Jakarta – Indonesian Zero Waste Alliance (AZWI) launched an investigation report on waste trade in Indonesia. Based on the report, 43 countries import their wastes to East Java, including USA, Italy, England, South Korea, Australia, Singapore, and Canada.
“Based on the investigation conducted by Ecoton, in 2018 imported used paper’s volume is 739 thousand tons or has increased compared to 546 thousand of used paper’s volume in 2017 for paper industries’ raw materials in East Java. From those imported used papers, several plastic wastes were smuggled inside the paper wastes. “We found approximately 10-30% plastic wastes from investigation in five companies,” said Executive Director of Ecological Observation and Wetlands Conservation (Ecoton) Prigi Arisandi when met in Report Launch & Movie Screening Event “Plastic Waste Trade”) at National Executive WALHI Office, on Tuesday (06/25/2019).
Data from AZWI shows that Indonesia imports around 124.000 tons plastic wastes (considered as remains, parings, and plastic scraps) in 2013. This amount increased twice as much in 2018 which is around 283.000 tons. This volume reached its highest import peak for the last 10 years based on data from Statistic Management Agency and UN Comtrade. Statistic Management Agency data shows a 141% increase in import however a 48% decrease in export (approximately 98.500 tons). This number indicates that around 184.700 tons of plastic waste are still in Indonesia, its faith is not known whether it was recycled as pellets or new product outside 9 tons of domestic plastic waste production.
Meanwhile, Yuyun Ismawati from Bali Fokus spoke that President Joko Widodo needs to urgently stop plastic import since 2015 because researchers state Indonesia ranked second as ocean polluter country after China. “Since China established a stricter plastic waste import known as “National Sword”, waste trade, especially plastic waste trade in the world is shaken. In 1988-206, China absorbed around 45,1% plastic waste in the world and Indonesia might be the next first ocean polluter country in the world.”
“Even though ASEAN Countries from the start have recycled plastic waste (approximately 3% of global remains, parings, and plastic scraps) and resend back 5% of its exports to the global market, a stricter import regulation in China might weighed down recycling and management waste duty of other countries, “ explained Yuyun.
In the same meeting, Head Division of Pollution Control of ICEL Margaretha Quina explained that waste imports (garbage and waste both) are prohibited in our laws. However, there’s a complex definition in assessing if a commodity is qualified as garbage or waste and waste is usually exempted from import prohibition or not. This gives opportunities to methods such as the one in East Java.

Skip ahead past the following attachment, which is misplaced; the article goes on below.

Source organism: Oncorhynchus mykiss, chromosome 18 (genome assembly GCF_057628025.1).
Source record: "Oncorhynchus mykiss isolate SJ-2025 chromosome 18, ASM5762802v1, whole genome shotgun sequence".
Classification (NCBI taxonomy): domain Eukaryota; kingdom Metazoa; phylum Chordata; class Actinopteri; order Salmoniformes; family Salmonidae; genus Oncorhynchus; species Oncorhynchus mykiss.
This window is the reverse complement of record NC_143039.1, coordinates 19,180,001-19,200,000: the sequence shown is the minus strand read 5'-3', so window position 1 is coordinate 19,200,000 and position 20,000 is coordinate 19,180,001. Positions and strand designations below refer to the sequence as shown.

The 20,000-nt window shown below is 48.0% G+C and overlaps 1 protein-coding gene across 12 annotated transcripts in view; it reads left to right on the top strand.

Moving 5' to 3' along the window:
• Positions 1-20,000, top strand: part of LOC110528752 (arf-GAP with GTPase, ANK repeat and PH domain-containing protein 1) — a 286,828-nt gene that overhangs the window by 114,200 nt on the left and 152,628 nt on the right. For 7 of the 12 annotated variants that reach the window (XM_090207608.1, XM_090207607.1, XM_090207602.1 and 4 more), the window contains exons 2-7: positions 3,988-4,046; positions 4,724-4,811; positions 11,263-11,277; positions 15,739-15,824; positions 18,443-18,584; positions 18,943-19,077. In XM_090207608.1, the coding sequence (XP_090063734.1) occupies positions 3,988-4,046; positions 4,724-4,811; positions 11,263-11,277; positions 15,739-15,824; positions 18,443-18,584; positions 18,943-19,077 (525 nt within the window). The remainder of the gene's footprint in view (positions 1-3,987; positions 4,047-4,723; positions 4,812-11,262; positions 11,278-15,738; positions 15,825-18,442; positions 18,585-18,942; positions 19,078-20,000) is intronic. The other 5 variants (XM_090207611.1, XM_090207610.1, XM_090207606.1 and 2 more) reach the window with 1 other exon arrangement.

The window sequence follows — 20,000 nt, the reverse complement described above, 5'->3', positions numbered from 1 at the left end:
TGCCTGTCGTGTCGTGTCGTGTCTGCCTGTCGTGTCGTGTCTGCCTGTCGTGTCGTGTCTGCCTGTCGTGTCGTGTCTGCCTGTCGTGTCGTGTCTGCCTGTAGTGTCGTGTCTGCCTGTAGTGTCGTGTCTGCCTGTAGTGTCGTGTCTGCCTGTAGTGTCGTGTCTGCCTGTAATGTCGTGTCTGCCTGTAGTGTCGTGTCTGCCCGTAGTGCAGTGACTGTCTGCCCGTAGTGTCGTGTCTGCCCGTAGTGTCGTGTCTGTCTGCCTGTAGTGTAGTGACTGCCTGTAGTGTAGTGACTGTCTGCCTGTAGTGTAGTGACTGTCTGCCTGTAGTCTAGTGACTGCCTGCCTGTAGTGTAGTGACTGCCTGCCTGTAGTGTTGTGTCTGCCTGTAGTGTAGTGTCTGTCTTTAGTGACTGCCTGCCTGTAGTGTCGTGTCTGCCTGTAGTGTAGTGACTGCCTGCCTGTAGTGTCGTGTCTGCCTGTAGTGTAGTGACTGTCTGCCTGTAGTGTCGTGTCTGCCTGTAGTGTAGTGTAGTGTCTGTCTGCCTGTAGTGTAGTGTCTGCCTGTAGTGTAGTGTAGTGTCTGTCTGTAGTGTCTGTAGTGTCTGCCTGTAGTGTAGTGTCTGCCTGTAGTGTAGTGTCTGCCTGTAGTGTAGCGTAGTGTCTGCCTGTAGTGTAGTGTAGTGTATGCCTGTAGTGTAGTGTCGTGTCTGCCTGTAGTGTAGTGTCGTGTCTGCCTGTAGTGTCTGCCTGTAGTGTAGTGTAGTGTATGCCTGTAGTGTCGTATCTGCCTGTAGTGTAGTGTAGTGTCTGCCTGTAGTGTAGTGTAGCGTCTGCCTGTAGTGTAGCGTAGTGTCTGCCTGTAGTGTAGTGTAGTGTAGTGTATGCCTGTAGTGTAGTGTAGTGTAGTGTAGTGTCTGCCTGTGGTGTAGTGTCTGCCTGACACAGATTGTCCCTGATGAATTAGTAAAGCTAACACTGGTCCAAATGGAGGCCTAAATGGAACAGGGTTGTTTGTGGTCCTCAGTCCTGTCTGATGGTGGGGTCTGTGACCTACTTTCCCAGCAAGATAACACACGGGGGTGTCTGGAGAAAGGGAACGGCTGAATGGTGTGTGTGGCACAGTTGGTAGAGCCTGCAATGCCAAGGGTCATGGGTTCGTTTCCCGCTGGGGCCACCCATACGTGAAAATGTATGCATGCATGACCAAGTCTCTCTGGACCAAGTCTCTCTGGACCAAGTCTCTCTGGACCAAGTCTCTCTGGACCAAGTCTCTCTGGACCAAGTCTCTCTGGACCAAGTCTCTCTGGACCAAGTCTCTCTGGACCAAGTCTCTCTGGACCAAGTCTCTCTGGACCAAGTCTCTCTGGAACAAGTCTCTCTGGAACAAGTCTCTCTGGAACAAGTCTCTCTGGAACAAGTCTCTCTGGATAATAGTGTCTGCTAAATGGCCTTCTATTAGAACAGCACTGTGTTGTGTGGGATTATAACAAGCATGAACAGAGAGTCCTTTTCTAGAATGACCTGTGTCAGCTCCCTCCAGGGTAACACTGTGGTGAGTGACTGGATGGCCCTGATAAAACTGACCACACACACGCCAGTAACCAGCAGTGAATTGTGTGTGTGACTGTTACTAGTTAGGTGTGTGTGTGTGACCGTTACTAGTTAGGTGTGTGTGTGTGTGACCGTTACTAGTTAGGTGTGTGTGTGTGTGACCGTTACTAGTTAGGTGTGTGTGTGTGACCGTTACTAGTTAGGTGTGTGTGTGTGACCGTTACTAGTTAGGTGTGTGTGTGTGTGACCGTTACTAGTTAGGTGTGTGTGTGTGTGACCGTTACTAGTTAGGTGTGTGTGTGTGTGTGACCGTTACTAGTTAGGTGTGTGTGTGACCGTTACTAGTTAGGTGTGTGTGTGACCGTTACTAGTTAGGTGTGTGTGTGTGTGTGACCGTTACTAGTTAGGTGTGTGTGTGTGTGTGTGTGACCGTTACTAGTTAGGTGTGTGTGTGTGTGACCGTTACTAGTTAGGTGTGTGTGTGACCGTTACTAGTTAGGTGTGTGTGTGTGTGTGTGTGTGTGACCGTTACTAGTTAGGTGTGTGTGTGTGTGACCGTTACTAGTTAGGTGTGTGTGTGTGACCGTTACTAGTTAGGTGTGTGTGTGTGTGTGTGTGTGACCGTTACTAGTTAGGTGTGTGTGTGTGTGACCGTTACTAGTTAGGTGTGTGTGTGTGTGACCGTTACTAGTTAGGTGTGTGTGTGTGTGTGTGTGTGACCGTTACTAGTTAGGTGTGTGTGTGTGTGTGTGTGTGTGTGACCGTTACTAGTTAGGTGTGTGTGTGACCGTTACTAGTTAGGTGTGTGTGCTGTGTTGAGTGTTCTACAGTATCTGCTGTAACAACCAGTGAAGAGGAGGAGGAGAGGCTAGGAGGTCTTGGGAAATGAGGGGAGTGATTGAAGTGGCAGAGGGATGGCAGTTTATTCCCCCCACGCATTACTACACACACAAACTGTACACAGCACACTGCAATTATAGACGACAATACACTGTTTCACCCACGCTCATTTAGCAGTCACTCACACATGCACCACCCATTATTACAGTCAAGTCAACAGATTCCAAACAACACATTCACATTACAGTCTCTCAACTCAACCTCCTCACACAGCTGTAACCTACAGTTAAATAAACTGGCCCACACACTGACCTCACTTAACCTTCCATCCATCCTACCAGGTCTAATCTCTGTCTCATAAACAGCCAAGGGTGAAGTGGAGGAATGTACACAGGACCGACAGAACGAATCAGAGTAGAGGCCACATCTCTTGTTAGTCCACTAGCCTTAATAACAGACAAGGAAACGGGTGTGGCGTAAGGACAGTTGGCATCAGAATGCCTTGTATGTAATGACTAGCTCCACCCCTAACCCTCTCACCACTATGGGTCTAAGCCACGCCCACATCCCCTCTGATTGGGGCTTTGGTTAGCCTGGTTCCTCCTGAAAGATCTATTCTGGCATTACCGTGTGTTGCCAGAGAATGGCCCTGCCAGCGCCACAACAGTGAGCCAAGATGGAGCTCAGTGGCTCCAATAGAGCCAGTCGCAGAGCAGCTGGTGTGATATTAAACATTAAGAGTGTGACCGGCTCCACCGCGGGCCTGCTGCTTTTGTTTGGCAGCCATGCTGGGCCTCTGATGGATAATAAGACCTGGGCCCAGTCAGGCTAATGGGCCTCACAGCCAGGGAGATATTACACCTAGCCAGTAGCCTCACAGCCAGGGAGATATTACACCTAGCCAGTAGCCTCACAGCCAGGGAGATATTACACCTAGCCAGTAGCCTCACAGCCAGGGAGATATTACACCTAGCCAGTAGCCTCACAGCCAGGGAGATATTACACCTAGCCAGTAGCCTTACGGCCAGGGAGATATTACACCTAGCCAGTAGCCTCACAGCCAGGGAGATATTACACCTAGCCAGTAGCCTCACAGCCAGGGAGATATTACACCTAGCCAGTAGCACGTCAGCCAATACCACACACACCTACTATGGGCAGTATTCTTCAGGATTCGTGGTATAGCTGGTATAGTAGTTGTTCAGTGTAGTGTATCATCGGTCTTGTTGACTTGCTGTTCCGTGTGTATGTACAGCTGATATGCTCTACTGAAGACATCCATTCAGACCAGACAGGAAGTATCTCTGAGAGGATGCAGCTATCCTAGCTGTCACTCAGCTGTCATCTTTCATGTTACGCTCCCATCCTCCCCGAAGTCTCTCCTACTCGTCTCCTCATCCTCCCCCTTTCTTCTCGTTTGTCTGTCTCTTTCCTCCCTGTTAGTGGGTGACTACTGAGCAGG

Based on the policy paper by ICEL on waste management, ICEL offers policy options: optimize existing legal provisions for monitoring and legal enforcement of non-hazardous waste import approval, optimize existing legal provisions for non-hazardous waste permit, improve the definition of “garbage,” “waste,” “hazardous waste,” to simplify verification, conform Ministry of Trade Regulation No. 31 Year 2016 with Basel Convention amendment, targeted criminal sanctions for hazardous waste import crime and waste import violation.
In line with what Margaretha Quina said, Executive Director of National WALHI Nurhidayati demanded government to create a stricter regulation of waste management, including waste import and improve waste management so that it can be managed economically. National and local government has to enact a regulation to stop single plastic use production. “This is to reduce plastic waste production. Legal actions have to be taken for waste import companies that violate the laws. Revoke its import permit. This shows clear rejection and assertiveness from Indonesia Government to become an illegal and dirty waste receiver.” said Yaya. (Dona)
Indonesian Zero Waste Alliance (AZWI) is an organization that works to push zero waste implementation through programs and initiatives which support waste management hierarchy, material life cycle, and a sustained production and consumption. AZWI consists of Balifokus/Nexus3 Fondation, YPBB Organization, Indonesian Plastic Bag Diet Movement, National WALHI, Indonesian Greenpeace, ICEL, Ecoton Foundation, Zero Waste Community, and PPLH Bali.